Wheeler Hall has a storied past. Opened in 1917 and named after one of UC Berkeley’s founding fathers, the building contains the largest lecture hall on campus (although apparently not large enough to contain all the students in CS 61A). Ernest O. Lawrence received a Nobel prize in that same 732-seat room in 1940. Martin Luther King, Jr. and Cesar Chavez both spoke there, in 1957 and 1975, respectively. The auditorium was rebuilt in 1970 after it was set on fire in 1969. Among all this ancient lore, the historic building has also long been home to a mysteriously out-of-place bathroom.
On the third floor of Wheeler, tucked in a corner, accessible by a strangely angular doorway, there used to be a women’s restroom. This restroom was not perfect by any means. It was old and a little grimey. It also reinforced the existence of a gender binary.
Despite all this, the bathroom had a sort of charm. There were two doors, an entrance and an exit (both of which operated in such a way that you could not use them interchangeably).The room had great natural lighting, courtesy of the giant windows overlooking Dwinelle. Most importantly, though, were the sinks.
There were eight sinks in total, split into two lines of four, with each line facing the other. Each sink had its own antiquated-looking soap dispenser, all of which didn’t work. Instead, hand soap had to be acquired from aggressively modern plastic dispensers on the wall, a good three to five paces away from the nearest sink. The walls of the stalls were made of a material reminiscent of, but presumably not actually, granite. This elegant stone was complimented by wooden doors. In other words, the bathroom looked more like it belonged in Grand Central Station in the 1930s, or Hogwarts in the 1990s, than on the third floor of some random university building.
This bathroom was perfect for a lot of reasons, but perhaps its most invaluable function was as a safe space with fitting aesthetics when you inevitably had that dramatic sobbing breakdown and questioned whether you were ever going to become anything. The chipped porcelain and wooden doors gave the whole ordeal an air of grandeur. You could really channel Keanu Reeves being tempted by the devil in a Florida courthouse in there.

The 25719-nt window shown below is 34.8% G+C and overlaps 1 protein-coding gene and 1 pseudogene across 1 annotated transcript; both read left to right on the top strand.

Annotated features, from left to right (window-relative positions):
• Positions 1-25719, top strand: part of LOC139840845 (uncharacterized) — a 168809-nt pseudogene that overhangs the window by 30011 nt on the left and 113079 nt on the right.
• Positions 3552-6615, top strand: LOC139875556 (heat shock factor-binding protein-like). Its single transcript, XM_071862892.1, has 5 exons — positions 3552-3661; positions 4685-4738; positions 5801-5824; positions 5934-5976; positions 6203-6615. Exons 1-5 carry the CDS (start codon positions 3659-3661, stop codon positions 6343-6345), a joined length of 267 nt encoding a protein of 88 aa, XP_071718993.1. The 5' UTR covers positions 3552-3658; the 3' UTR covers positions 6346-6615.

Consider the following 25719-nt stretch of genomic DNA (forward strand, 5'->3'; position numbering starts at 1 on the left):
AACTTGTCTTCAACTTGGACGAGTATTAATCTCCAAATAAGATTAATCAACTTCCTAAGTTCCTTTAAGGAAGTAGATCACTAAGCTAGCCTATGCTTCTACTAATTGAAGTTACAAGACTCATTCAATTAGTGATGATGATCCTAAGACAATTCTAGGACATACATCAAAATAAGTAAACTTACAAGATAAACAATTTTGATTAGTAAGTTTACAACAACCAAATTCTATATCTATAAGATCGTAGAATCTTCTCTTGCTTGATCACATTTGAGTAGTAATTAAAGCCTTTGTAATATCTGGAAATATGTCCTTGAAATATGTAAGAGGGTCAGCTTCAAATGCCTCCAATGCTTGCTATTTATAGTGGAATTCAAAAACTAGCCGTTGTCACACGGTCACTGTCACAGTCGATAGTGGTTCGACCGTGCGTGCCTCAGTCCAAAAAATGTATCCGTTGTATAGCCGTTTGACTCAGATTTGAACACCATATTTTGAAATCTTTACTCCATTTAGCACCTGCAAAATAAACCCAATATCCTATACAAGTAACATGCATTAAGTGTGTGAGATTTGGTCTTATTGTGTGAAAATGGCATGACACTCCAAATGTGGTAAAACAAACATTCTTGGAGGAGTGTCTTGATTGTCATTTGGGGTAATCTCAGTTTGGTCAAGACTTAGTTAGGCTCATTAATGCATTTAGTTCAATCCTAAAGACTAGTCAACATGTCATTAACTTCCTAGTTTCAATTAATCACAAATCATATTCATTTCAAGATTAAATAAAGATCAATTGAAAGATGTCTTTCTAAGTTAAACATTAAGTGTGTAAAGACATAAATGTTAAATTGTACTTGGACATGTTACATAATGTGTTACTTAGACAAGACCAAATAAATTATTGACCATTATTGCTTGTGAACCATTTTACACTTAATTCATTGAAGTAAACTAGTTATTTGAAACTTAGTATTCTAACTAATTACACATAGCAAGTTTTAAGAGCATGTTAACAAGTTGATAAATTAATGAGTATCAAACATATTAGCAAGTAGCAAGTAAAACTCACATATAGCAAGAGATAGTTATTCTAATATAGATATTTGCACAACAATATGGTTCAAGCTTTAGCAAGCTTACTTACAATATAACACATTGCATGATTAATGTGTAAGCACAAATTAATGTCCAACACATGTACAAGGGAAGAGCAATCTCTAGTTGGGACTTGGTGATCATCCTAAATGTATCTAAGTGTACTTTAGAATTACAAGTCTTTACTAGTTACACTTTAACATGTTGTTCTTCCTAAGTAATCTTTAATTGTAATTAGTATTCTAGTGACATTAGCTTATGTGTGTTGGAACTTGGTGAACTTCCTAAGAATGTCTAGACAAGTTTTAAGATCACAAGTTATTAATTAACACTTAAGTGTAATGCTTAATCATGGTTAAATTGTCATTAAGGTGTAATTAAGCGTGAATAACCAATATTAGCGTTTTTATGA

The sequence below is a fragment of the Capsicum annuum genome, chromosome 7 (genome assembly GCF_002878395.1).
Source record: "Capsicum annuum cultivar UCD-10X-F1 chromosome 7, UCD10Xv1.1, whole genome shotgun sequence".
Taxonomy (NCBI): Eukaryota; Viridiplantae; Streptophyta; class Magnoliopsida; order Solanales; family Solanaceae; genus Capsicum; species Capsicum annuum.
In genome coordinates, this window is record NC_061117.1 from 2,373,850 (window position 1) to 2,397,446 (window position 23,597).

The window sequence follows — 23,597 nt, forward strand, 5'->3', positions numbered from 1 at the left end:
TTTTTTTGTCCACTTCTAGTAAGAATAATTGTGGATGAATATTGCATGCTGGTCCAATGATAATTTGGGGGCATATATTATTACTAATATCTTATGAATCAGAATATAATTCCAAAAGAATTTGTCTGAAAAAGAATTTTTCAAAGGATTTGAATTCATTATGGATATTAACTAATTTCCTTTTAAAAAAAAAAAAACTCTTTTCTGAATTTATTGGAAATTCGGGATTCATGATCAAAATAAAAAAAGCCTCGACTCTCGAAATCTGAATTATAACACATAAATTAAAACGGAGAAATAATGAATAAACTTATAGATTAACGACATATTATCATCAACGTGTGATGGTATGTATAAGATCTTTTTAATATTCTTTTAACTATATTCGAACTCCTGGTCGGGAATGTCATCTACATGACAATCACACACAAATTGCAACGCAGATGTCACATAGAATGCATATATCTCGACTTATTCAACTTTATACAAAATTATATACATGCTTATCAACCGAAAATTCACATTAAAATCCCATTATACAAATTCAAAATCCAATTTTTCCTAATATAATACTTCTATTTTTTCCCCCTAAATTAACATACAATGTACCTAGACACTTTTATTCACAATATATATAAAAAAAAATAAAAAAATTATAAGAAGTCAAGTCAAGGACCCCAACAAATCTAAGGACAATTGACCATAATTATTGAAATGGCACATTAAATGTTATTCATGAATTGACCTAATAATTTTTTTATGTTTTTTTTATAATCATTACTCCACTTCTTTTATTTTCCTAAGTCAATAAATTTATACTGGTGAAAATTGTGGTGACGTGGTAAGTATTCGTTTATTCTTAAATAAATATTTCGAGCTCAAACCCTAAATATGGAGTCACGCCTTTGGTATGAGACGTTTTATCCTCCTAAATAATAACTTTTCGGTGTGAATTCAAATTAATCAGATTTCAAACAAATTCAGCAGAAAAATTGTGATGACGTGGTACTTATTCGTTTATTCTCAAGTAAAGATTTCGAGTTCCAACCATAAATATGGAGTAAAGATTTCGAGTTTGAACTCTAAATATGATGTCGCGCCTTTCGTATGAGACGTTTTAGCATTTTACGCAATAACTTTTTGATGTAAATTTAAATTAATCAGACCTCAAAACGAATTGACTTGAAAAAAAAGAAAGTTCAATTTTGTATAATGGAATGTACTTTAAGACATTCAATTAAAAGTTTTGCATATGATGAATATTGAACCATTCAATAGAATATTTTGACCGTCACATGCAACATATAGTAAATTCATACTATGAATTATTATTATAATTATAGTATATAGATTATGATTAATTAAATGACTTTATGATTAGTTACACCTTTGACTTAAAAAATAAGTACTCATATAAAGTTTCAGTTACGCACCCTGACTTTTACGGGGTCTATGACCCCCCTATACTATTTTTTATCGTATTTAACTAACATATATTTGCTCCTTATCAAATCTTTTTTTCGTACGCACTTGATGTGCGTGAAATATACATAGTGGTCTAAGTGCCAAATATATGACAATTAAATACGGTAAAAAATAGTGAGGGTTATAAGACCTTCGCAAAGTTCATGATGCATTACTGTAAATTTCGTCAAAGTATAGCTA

It is gone now, a victim to the great Wheeler renovation of 2016-17. Never again will I accidentally try, and fail, to open the entrance door and look like a fool. Never again will I find a moment of peace in such an unsettlingly out-of-place locale.
In a tragic turn of events, contractors stuck a wall straight down the middle of the room. The inspired arrangement of eight sinks has turned into four sinks in each bathroom. The place now actually looks modern.
Look, I don’t miss the old Wheeler. Did the gaping holes in the wall, peeling paint, exposed piping and rusted fire hoses have a sort of charming appeal? Of course they did — but there was also something decidedly discouraging about the No. 1 English department in the country being housed by a building that was literally falling apart. And yeah, earthquake safety is important, or whatever, but still, something has been lost.
So here’s to you, weird old Wheeler bathroom. You were hard to find and more than a little ominous — but you reminded us all of the enduring truth that everything is eventually lost to the annals of time.